England’s Test side have made a promising start to life under Brendon McCullum but suffered their first setback since the New Zealander’s appointment last time out, losing by an innings and 12 runs against South Africa at Lord’s.
The team now trail 1-0 in the three-match series with the Proteas and will be looking to get back to winning ways when the teams reconvene at Old Trafford in Manchester.
Bazball backfires for England
It was all change for England’s Test team earlier this summer when McCullum was appointed as the team’s new head coach, and Ben Stokes replaced Joe Root as captain.
And it seemed the new combination had an immediate impact as England followed a comfortable 3-0 series victory over New Zealand with a win in a rearranged fifth Test against India back in July.
Following the four consecutive Test triumphs, McCullum and Stokes were praised for introducing an aggressive style of play labelled Bazball in the media, but in the first Test against South Africa, that aura of assertiveness appeared to have vanished.
McCullum criticised his team, who posted totals of 165 and 149 at Lord’s, for playing too cautiously last time out, and it is hard to predict what England team will show up in Manchester.
Questions remain over the strength of England openers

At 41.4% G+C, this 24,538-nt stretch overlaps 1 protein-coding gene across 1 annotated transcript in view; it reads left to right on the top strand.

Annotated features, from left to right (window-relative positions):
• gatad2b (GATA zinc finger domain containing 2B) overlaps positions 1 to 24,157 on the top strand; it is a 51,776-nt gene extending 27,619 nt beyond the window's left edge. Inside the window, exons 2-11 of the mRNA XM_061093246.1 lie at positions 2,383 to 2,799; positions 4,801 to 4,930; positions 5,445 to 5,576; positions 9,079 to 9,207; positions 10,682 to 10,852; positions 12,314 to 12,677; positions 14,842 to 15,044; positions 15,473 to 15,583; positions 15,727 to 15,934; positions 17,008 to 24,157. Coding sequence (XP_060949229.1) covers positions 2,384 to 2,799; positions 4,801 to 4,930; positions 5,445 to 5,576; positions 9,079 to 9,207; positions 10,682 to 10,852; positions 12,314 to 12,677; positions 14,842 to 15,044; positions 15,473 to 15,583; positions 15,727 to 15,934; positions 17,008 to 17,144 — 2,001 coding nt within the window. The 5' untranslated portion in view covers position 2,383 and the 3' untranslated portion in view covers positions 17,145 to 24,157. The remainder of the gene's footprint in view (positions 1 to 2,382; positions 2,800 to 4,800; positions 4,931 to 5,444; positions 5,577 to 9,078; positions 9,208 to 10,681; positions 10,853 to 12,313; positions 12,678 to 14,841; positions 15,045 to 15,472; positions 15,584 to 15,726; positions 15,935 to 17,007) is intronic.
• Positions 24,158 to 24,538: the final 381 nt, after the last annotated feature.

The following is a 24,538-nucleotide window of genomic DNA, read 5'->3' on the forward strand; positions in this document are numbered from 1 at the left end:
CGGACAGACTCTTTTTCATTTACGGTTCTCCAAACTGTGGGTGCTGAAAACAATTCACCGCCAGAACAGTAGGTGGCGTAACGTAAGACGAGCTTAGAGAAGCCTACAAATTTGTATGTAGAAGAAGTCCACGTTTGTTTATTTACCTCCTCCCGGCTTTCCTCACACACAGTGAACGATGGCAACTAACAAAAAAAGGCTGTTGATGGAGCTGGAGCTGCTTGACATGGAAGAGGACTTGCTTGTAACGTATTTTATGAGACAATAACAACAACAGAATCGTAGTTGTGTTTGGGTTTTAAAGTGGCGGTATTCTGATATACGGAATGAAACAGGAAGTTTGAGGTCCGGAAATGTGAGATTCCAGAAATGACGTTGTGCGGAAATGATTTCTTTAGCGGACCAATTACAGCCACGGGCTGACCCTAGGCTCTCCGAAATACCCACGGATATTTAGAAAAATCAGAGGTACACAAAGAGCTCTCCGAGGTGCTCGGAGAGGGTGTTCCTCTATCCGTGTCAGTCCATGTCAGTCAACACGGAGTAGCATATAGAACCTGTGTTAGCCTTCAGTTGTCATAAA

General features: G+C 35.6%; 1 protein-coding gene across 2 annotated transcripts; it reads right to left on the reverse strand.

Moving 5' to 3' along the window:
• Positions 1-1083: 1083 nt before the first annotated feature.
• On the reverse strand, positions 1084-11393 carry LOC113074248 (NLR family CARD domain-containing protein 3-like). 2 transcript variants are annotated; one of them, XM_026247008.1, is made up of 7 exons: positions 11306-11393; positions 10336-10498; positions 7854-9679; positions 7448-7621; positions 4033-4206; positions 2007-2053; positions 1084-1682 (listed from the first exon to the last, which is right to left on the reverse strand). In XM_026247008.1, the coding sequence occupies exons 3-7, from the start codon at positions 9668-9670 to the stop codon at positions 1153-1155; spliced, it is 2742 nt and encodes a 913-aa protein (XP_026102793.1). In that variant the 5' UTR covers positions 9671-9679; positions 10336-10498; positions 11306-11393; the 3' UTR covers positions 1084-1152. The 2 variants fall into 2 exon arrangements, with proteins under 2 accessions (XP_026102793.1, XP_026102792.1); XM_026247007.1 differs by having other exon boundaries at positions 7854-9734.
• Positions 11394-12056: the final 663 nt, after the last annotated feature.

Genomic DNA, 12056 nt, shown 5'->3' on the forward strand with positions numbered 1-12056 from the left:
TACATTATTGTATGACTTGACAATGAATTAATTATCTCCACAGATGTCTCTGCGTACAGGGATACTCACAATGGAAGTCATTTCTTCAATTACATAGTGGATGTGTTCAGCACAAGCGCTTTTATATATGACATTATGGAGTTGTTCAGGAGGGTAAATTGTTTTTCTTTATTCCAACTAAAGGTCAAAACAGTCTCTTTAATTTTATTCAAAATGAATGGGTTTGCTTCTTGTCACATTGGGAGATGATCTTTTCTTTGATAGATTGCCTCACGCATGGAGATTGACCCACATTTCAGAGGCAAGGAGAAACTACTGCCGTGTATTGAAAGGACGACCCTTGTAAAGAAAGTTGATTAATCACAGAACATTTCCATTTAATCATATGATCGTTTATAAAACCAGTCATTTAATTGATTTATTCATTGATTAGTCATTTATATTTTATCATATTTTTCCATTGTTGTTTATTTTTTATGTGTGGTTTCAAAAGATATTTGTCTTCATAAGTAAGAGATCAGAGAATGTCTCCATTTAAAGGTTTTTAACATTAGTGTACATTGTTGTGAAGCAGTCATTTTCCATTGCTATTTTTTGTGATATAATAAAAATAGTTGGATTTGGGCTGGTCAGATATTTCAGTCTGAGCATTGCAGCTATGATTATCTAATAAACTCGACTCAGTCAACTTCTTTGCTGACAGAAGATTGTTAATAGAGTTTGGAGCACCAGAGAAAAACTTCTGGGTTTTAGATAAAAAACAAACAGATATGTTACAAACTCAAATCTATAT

That said, one consistent theme of this England Test team is the frailty of their openers.
Zak Crawley and Alex Lees were poor at Lord’s, putting England on the back foot with 62 runs scored between them across both innings.
As a result, Crawley’s inconsistency at the crease has come under scrutiny in the last week and rightfully so, given the opener’s scores in Test cricket since the start of June read 43, nine, four, zero, six, 25, nine, 46, nine and 13.
If England are to bounce back at Old Trafford, they will need a stronger performance from their openers.
South Africa pacemen light up Lord’s
England’s batsmen were uninspiring at Lord’s, but South Africa’s pace bowlers deserve praise for their fine performances.
Between them, Anrich Nortje, Kagiso Rabada and Marco Jansen took 17 wickets in the first Test at Lord’s.
Nortje was key to his side’s win, having claimed the scalps of Lees, Jonny Bairstow and Ben Foakes in England’s second innings, and he is worth keeping an eye on at Old Trafford.
South Africa should be the more confident side heading into this second Test, given how the first match unfolded but England have a decent record at Old Trafford, having won 12 of their last 15 Test matches at the Manchester venue.
But while it is hard to call the winner, it is easy to pinpoint England’s main weakness – their opening pair.
With that in mind, South Africa can be expected to rack up a higher opening partnership while Anrich Nortje could take the most first-innings wickets for the Proteas.